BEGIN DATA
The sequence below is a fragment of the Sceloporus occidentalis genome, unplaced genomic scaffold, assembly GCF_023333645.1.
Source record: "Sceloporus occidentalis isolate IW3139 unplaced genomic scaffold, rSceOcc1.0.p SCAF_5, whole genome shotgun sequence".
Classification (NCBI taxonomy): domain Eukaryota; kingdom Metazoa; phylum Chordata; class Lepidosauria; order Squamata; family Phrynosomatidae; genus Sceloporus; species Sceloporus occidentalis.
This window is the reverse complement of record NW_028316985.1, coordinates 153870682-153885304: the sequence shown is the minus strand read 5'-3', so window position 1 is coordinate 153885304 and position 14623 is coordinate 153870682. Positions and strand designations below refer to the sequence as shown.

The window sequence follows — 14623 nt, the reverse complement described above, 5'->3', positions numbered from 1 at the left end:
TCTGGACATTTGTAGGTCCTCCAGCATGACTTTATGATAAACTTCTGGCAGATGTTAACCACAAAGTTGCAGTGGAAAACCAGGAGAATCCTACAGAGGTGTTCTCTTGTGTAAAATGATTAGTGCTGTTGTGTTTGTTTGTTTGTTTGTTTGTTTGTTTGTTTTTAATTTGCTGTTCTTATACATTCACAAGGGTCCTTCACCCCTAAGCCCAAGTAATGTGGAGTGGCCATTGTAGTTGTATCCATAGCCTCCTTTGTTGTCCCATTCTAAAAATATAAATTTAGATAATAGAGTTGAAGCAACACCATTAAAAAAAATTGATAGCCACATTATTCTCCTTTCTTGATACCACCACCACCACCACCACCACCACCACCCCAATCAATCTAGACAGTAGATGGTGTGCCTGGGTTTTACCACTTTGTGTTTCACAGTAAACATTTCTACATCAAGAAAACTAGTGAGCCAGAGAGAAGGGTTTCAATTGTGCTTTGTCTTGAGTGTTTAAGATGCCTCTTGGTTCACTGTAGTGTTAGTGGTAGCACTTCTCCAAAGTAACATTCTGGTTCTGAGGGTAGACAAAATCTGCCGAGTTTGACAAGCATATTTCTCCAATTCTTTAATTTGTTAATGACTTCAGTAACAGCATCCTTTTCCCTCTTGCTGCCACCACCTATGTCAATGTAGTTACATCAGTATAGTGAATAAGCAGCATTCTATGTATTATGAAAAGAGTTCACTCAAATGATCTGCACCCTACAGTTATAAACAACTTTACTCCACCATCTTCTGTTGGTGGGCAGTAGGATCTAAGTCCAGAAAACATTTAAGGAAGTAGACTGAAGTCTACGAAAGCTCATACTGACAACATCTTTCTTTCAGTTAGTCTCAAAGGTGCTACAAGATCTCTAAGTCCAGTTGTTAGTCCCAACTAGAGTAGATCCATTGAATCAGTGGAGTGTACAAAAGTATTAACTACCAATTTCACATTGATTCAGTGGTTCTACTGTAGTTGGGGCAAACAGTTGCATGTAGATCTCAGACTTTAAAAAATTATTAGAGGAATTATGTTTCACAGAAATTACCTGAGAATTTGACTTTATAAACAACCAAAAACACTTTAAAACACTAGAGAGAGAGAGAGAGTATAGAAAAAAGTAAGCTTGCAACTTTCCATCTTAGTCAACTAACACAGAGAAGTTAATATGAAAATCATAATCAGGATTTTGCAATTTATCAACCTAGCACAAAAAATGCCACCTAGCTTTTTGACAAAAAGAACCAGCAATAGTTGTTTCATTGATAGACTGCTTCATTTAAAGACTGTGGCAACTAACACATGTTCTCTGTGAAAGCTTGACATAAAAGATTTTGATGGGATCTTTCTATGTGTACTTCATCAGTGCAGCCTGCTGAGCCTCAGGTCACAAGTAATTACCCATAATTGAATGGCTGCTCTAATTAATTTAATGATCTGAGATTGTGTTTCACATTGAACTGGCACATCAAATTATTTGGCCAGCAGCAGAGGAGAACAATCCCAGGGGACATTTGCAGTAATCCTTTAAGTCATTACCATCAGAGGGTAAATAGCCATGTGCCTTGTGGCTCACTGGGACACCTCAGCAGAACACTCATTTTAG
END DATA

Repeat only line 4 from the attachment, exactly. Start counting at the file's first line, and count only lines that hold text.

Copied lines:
This window is the reverse complement of record NW_028316985.1, coordinates 153870682-153885304: the sequence shown is the minus strand read 5'-3', so window position 1 is coordinate 153885304 and position 14623 is coordinate 153870682. Positions and strand designations below refer to the sequence as shown.